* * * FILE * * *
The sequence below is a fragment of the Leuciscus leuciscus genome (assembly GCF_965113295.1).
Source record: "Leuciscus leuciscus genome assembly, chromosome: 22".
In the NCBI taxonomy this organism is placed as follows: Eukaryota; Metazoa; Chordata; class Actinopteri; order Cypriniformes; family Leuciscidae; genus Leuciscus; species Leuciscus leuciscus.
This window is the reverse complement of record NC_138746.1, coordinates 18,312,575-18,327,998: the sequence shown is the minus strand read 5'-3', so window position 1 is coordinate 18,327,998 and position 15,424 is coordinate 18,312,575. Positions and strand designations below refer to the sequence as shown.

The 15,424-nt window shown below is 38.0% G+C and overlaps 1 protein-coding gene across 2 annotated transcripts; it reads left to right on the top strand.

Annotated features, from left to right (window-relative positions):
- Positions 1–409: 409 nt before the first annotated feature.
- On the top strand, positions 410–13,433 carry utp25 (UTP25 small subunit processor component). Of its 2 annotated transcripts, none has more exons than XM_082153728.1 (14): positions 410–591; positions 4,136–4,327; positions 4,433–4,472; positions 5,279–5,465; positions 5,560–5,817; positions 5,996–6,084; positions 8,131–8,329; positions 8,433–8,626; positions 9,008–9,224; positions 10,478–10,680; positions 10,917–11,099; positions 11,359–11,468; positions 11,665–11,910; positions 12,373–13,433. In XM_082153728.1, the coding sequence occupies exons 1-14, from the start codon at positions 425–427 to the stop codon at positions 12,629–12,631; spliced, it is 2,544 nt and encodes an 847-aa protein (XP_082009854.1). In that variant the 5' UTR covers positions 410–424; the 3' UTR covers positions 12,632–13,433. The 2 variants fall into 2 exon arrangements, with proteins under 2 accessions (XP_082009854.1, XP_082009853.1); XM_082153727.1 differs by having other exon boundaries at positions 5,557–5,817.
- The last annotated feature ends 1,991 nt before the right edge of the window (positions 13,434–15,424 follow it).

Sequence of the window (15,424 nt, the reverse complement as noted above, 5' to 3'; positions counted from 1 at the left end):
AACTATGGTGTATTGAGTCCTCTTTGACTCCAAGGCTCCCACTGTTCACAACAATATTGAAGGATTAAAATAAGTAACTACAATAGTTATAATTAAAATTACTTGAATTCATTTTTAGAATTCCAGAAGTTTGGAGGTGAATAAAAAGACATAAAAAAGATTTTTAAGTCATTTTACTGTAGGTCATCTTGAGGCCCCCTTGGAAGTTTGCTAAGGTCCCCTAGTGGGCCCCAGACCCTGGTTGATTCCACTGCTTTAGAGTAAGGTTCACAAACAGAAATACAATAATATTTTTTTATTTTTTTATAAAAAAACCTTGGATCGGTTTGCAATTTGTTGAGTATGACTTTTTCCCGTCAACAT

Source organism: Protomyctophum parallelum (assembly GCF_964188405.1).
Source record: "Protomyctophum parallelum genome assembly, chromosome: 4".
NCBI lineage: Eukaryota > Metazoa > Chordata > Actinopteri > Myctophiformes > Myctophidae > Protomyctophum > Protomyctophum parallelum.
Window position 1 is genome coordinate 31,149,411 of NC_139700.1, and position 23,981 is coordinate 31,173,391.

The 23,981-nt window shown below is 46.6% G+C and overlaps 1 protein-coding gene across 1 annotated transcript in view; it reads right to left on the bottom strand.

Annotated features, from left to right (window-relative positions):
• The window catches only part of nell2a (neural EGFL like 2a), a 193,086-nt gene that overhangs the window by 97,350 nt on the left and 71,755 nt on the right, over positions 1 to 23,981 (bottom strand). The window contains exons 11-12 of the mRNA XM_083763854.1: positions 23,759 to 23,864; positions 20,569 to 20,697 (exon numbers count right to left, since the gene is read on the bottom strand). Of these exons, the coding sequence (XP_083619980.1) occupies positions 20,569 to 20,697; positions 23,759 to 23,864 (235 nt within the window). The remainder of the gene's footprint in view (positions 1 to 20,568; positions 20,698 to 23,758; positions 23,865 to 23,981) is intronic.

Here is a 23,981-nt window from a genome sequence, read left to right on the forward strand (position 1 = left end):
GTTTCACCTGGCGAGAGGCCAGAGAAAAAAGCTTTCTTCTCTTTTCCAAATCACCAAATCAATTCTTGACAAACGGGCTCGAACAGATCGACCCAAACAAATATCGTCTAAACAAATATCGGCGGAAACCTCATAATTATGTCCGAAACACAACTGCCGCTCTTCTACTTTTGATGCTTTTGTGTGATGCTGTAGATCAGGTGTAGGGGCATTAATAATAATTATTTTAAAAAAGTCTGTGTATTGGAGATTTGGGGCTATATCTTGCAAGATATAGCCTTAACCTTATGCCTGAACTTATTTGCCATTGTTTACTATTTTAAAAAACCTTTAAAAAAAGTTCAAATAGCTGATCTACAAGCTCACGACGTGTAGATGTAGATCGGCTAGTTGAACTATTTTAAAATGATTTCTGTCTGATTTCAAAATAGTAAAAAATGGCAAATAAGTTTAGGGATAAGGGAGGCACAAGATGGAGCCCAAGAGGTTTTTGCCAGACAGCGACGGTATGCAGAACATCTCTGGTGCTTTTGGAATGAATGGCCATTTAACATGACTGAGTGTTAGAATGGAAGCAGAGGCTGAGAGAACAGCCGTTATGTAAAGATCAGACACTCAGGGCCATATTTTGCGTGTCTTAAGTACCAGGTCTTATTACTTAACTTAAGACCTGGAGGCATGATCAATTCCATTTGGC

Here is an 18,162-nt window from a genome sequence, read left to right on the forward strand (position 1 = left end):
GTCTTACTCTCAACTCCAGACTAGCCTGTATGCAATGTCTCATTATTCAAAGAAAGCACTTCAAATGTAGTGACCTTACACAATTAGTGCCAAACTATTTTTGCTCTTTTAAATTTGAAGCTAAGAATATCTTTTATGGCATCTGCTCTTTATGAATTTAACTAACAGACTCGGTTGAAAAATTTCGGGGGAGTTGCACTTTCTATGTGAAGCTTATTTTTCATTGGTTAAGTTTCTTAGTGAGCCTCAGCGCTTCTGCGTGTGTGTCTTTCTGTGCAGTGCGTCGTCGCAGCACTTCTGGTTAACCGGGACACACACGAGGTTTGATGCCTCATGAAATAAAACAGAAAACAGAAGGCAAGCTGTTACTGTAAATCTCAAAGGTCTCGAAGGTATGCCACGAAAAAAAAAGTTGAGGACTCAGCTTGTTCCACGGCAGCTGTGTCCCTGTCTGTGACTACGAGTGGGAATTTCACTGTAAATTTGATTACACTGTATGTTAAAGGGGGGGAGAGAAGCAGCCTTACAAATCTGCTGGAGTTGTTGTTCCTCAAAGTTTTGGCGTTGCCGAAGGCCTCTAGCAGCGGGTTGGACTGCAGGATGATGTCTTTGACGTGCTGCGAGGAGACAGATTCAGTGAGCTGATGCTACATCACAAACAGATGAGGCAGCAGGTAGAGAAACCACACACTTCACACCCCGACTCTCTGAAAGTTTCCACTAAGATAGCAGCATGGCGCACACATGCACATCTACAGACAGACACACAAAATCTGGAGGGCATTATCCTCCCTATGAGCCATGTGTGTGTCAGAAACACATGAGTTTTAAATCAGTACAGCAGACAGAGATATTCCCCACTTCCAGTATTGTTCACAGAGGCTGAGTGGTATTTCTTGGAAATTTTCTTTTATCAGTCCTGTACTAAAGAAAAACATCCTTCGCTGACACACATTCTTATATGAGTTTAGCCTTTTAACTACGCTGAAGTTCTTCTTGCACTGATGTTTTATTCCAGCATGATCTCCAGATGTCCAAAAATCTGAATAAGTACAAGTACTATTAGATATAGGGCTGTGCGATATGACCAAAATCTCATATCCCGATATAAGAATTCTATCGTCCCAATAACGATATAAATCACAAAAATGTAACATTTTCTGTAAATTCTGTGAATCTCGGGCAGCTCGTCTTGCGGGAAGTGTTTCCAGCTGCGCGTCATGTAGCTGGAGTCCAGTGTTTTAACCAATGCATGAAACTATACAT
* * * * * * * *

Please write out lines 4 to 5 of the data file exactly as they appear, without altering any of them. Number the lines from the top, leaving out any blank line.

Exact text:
This window is the reverse complement of record NC_138746.1, coordinates 18,312,575-18,327,998: the sequence shown is the minus strand read 5'-3', so window position 1 is coordinate 18,327,998 and position 15,424 is coordinate 18,312,575. Positions and strand designations below refer to the sequence as shown.

The 15,424-nt window shown below is 38.0% G+C and overlaps 1 protein-coding gene across 2 annotated transcripts; it reads left to right on the top strand.